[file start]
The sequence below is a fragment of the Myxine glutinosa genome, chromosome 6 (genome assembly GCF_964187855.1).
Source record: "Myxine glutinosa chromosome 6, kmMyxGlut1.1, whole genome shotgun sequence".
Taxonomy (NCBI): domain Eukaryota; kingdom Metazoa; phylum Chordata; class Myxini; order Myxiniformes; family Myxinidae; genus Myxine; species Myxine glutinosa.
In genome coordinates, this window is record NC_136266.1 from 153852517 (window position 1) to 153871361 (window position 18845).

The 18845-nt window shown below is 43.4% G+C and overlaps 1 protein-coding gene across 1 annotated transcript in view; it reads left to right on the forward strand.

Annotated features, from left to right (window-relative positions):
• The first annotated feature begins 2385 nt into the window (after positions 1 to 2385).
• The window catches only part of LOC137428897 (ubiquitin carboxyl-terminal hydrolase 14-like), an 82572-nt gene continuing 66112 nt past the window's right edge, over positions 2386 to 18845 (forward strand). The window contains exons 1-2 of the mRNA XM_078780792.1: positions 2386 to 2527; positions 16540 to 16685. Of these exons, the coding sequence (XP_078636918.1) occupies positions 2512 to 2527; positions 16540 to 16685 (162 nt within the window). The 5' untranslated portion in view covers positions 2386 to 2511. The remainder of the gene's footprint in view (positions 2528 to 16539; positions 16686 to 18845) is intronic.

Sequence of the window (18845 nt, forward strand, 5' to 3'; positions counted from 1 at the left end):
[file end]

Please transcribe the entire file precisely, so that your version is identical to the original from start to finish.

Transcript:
The sequence below is a fragment of the Myxine glutinosa genome, chromosome 6 (genome assembly GCF_964187855.1).
Source record: "Myxine glutinosa chromosome 6, kmMyxGlut1.1, whole genome shotgun sequence".
Taxonomy (NCBI): domain Eukaryota; kingdom Metazoa; phylum Chordata; class Myxini; order Myxiniformes; family Myxinidae; genus Myxine; species Myxine glutinosa.
In genome coordinates, this window is record NC_136266.1 from 153852517 (window position 1) to 153871361 (window position 18845).

The 18845-nt window shown below is 43.4% G+C and overlaps 1 protein-coding gene across 1 annotated transcript in view; it reads left to right on the forward strand.

Annotated features, from left to right (window-relative positions):
• The first annotated feature begins 2385 nt into the window (after positions 1 to 2385).
• The window catches only part of LOC137428897 (ubiquitin carboxyl-terminal hydrolase 14-like), an 82572-nt gene continuing 66112 nt past the window's right edge, over positions 2386 to 18845 (forward strand). The window contains exons 1-2 of the mRNA XM_078780792.1: positions 2386 to 2527; positions 16540 to 16685. Of these exons, the coding sequence (XP_078636918.1) occupies positions 2512 to 2527; positions 16540 to 16685 (162 nt within the window). The 5' untranslated portion in view covers positions 2386 to 2511. The remainder of the gene's footprint in view (positions 2528 to 16539; positions 16686 to 18845) is intronic.

Sequence of the window (18845 nt, forward strand, 5' to 3'; positions counted from 1 at the left end):